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Five Restaurants to Try This Weekend

Pizza and beer on the canal, London’s best bacon bap, two brilliant bakeries in one and more

Pizza at Crate Brewery in Hackney Wick, one of London’s best waterside restaurants and cafes Crate Brewery

Crate Brewery

Go for the beer and stay for the pizza at Crate, a brewery, taproom and pizzeria on the Hackney Wick canal. There’s a beer for every weather: a refreshing session IPA with just a touch of bitterness for lazy warm afternoons; deep, velvety stout for chilly days inside the converted warehouse and a pale ale made for Spring days when the sunshine carries a nip of cold. Despite the building’s origins as a brewery, the pizzas almost steal the show. Thin, crisp bases are smothered with interesting toppings: try the Kashmiri dahl with mango chutney and sliced banana (sceptics, prepare to be converted) or the sweet potato, stilton and walnut. —Daisy Meager
Unit 7, Queen’s Yard, E9 5EN

Tetote Factory

Resident in Ealing since 2011, Tetote can stake a claim to being both the best Japanese bakery in the capital and the best French bakery in the capital. Anpan (adzuki bean buns), kare pan (curry bread) and hot dog buns stuffed with ketchup, mustard and onions are all treated with the same level of care and respect; beautiful without being prissy and consistently delicious. The same pillow-textured bread is repurposed to make fresh fruit brioche, while the baguettes are on a par with some of Paris’ best (a fact quietly noted by west London’s significant French population). It’s takeaway only, so make sure to grab at least one custard bun, warm from the oven and bursting with vanilla-flecked creme patissiere, just waiting to be devoured shamelessly along South Ealing Road. —Jonathan Nunn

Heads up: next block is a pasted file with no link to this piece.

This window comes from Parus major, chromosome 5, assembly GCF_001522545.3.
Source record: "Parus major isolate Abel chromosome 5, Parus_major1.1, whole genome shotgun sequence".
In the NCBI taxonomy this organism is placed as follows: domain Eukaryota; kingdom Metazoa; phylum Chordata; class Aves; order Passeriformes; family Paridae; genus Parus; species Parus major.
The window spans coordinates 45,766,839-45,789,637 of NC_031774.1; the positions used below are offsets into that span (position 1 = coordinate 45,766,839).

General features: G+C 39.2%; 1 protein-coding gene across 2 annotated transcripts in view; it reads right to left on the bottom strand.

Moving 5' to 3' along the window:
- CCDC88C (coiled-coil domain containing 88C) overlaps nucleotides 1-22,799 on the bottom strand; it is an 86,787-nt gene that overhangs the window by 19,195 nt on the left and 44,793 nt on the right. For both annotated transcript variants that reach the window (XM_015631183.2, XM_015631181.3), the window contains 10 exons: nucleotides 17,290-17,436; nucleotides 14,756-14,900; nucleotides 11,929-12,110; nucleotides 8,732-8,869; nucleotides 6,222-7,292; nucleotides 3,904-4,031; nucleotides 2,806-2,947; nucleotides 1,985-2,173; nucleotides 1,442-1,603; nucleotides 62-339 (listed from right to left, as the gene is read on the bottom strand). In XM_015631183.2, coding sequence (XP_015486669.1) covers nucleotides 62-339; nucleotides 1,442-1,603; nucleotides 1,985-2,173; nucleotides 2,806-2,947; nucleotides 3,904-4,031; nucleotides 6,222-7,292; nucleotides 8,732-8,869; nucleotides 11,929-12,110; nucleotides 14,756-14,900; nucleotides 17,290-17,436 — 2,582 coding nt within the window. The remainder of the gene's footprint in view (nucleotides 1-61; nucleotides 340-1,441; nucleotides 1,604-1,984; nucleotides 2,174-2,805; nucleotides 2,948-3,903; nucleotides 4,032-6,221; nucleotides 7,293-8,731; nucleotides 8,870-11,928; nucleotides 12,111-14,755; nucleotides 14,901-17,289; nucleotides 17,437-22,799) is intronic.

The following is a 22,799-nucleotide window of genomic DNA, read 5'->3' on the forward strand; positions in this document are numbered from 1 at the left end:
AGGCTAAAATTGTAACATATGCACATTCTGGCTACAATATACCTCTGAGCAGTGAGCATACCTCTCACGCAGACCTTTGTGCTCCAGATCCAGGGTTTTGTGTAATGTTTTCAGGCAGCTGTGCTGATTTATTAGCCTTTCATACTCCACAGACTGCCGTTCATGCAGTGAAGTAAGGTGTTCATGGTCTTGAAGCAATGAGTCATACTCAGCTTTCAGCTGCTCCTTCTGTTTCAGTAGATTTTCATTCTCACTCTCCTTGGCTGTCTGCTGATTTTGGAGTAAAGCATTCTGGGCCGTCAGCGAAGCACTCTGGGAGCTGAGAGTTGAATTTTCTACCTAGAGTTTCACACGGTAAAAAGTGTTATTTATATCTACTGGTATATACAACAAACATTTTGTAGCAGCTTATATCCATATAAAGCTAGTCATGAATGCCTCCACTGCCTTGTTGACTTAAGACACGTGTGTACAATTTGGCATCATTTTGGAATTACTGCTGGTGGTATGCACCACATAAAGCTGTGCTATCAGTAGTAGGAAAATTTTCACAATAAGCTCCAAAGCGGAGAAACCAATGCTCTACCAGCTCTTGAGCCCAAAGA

12 South Ealing Road, W5 4QA

Haru Sushi and Ramen House

Staying in Ealing as the Uxbridge Road runs through to Hanwell, this little sushi and ramen house — sandwiched between two Salvation Army institutions — is beloved by the local Japanese community. Fish is high-grade, making sashimi served up on ice an essential order, whether it’s apologetically subtle sea bass or the fatty bounce of yellowtail. House-made pickles and kimchi bristle with snapping astringency, especially the moreish red ginger, while nori is fresh and correctly crispy, making for fine temaki (sushi cones, rather than rolls) filled with shattering salmon skin or eel and cucumber. The other speciality is ramen — shock — with proper tonkotsu, an incandescent kimchi broth and a vampire-worrying Mayu ramen with char siu pork and more of that irresistible ginger. Of the starters, gyoza and tempura come off well, but it’s best to follow the clues in the name for a truly superlative dinner. —James Hansen
7 Leeland Road, W13 9HH

Lizzie’s On The Green

Newington Green is a little pocket of London that’s had some attention of late — the fruit and veg shop is insta-famous, The green is situated at the bottom of Green Lanes and is a hub of community activities — dog shows, fetes, and a proud feminist history in Mary Wollstonecraft’s Dissenting Academies. Lizzie’s cafe, in the middle of the green, is a perfect late Saturday morning spot to people watch, drink great coffee and eat the best bacon bap in London; if the sun comes out to play, the delicious homemade cakes and ice creams are fine choices to while away the afternoon. There’s a generous terrace that’s covered (for protection from sun as well as rain) and wonderful service. After the sad demise of Dandy across the way, Lizzie’s is the go-to for a balmy afternoon. —Anna Sulan Masing
Newington Green, N16 9PX

The Crystal Palace Market

Trumpeted once before, The Crystal Palace Market is a local favourite. The concept is charming in its simplicity: a working market by day opens itself up as a restaurant for lunch and dinner, cooking the fish, meat and vegetables sourced by the kitchen. The market leans towards British produce — Cornish scallops, for example — but makes no apology for using Canadian lobster or Icelandic salmon. The cooking of the market’s food is pleasing, too: the scallops simply paired with parsnip puree and pomegranate; fish usually comes whole and on the bone and dressed with anchovy and parsley butter. Plump and tender steaks glisten as they should, and, like the oysters are keenly priced, perhaps reflecting their locale. The same can just about be said of the wine. Oh, and order the chips, which might actually be described as felled potato logs. —Josh Barrie
3-7 Church Road, SE19 2TF

The Crystal Palace Market

3-7 Church Road, , England SE19 2TF 020 3475 7080 Visit Website